The PCR products were sequenced using the Sanger technique [14]. The reading of the sequences in AB1 format was performed with the 4Peaks software v 1.8 (Nucleobytes B.V. Gerberastraat 117 1431 RA Aalsmeer, The Netherlands. KvK Amsterdam 56362757), which is linked to the bioinformatic tool Blast, to compare each nucleotide problem sequence (Query Sequence) with those in the GenBank database of the NCBI (United States National Center for Biotechnology Information (http://www.ncbi.nlm.nih.gov—accessed on 2 June 2023)

3.6. Statistical Analysis

The data were analyzed using SigmaPlot for Windows v. 14.0 (Systat Software, Inc., San Jose, CA, USA). As necessary, the data were transformed to meet the assumptions of normality and homogeneity under the Kolmogorov–Smirnov test. All media were tested by significance in accordance with Student–Newman–Keuls method (SNK; p ≤ 0.05).

4. Results

During the study, significant differences were observed in nucleic acid yields and purity ratios among the different types of samples and extraction methods, as well as the interaction between both factors. It was found that treatment T2 yielded the highest nucleic acid concentration at 2.134 ng µL−1, followed by T4 at 157 ng µL−1. On the other hand, the yields from the T1 had the lowest yield at 20.4 ng µL−1, followed by T6 at 12.5 ng µL−1, T3 6.9 ng µL−1, and T5 at 3.9 ng µL−1. The yields from the T3 and T5 treatments were not significantly different but differed from the T1. Furthermore, it was confirmed that the results from the T2, T4, and T6 treatments were also different from each other, as shown in Figure 1A and Table 3. It is important to mention that the minimum accepted DNA concentration is 20 ng µL−1.
Regarding the absorbance ratios presented in Figure 1B, it was determined that T4, T5, and T6 treatments had the best A260/A280 purity ratios, with values close to 1.8, which are considered “pure” for DNA. However, the DNA concentrations of T5 and T6 treatments were too low, at 3.9 and 12.5 ng µL−1, respectively.
In the case of RNA, a ratio of around 2.0 is considered “pure”. Therefore, sample solutions obtained using the T2 with an A260/280 ratio of 2.2 corresponded to pure RNA. Similarly, absorbance at 230 nm is used as a secondary measure of nucleic acid contamination, and the 260/230 values for “pure” nucleic acid should be between 2.0 and 2.2.
Although the DNA from the T4, T5, and T6 treatments was “pure”, the A260/A230 absorbance ratios were lower than expected ranges, indicating the presence of contaminants that absorb at 230 nm. In contrast, the T1 and T3 treatments do not provide results meeting required purity ranges; therefore, their functionality for DNA extraction cannot be utilized. Instead, the T2 (lane CP) meets the purity ranges for RNA and can be reliably used for RNA extraction during gene expression analyses in this species (Figure 2).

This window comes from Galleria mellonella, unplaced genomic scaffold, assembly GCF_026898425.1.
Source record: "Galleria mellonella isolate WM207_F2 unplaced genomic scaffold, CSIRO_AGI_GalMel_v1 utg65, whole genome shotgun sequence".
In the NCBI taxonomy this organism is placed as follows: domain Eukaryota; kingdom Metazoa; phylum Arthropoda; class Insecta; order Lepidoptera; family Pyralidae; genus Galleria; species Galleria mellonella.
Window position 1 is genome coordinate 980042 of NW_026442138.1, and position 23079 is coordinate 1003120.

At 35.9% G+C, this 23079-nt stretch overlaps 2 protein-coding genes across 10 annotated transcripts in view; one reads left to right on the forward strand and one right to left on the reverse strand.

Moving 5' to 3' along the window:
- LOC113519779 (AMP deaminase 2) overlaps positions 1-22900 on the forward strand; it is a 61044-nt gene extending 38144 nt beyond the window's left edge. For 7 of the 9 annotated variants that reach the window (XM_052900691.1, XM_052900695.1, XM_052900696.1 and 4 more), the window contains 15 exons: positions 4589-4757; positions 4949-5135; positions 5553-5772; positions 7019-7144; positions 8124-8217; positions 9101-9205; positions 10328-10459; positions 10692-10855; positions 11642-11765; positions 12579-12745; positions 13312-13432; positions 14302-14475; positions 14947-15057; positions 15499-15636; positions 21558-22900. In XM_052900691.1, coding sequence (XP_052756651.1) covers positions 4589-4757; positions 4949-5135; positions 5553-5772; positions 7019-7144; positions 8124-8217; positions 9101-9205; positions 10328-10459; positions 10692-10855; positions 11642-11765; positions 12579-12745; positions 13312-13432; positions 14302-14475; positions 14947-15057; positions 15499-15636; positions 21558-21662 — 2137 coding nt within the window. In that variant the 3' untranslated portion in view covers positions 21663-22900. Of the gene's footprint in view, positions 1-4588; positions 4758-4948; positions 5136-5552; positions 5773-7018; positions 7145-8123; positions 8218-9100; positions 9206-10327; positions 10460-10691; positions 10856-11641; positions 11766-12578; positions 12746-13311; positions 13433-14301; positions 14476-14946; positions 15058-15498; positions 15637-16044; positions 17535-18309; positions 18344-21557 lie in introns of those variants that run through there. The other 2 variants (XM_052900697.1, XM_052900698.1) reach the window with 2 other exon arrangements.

Molecular typing through PCR using universal primers that amplify the 16S ribosomal DNA gene was successful with the T4, corresponding to the PureLink™ Genomic DNA Mini Kit, which is available in the GenBank DNA sequence database of the United States National Center for Biotechnology Information [NCBI] with the accession code GenBank: OR195505.1 [15] (https://www.ncbi.nlm.nih.gov/nuccore/OR195505, accessed at 2 June 2023).

5. Discussion

Our results showed that the PureLink™ (Genomic DNA Mini Kit, Invitrogen™, Thermo Fisher Scientific, Missouri, TX, USA), using pulverized biomass (Pbact-P), was the best method for DNA extraction. This kit has been previously used in some studies with cyanobacteria [16,17,18]. However, these studies discovered that when wet biomass was used, the yields were not efficient. This is because L. maxima cells are difficult to break down with enzymatic treatments alone, due to their complex multilayered cell wall composed of β-1,2-glucan and peptidoglycan [19]. Therefore, a pre-lysis with grinding is necessary to induce cell lysis. It should also be noted that L. maxima cells have a low nucleic acid content, measuring 4% of their dry biomass [3]. The proportion of DNA ranges from 0.6 to 1% [8].
The other treatments were not efficient in terms of yield or purity; therefore, they are not functional for DNA extraction from L. maxima. Although the T4 kit allowed for considerable amounts of DNA to be obtained, the absorbance ratios A260/A230 were below the expected values, suggesting the presence of organic compounds. These results are consistent with those obtained by Morin et al. [7], who evaluated five DNA extraction methods for filamentous L. maxima and found that the samples obtained using the Fastprep method had significantly compromised purity due to minor protein contamination and the presence of significant amounts of salts and/or phenols that are absorbed at 260 nm. On the other hand, the extracts obtained using the method of Baurain et al. [20] showed significant salt contamination, as indicated by their low 260/230 ratio.